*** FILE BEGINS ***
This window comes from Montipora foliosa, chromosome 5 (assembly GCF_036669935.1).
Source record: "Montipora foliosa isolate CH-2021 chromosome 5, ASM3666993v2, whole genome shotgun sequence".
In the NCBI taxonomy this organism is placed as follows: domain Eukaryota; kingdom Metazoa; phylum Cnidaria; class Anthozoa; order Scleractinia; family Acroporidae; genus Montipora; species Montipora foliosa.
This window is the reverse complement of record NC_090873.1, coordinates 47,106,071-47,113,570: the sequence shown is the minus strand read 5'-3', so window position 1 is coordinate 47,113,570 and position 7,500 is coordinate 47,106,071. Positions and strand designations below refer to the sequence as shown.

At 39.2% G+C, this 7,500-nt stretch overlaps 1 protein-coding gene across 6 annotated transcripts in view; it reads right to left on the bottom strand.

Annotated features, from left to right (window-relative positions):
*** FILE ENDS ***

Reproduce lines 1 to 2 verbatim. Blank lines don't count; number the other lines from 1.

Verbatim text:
This window comes from Montipora foliosa, chromosome 5 (assembly GCF_036669935.1).
Source record: "Montipora foliosa isolate CH-2021 chromosome 5, ASM3666993v2, whole genome shotgun sequence".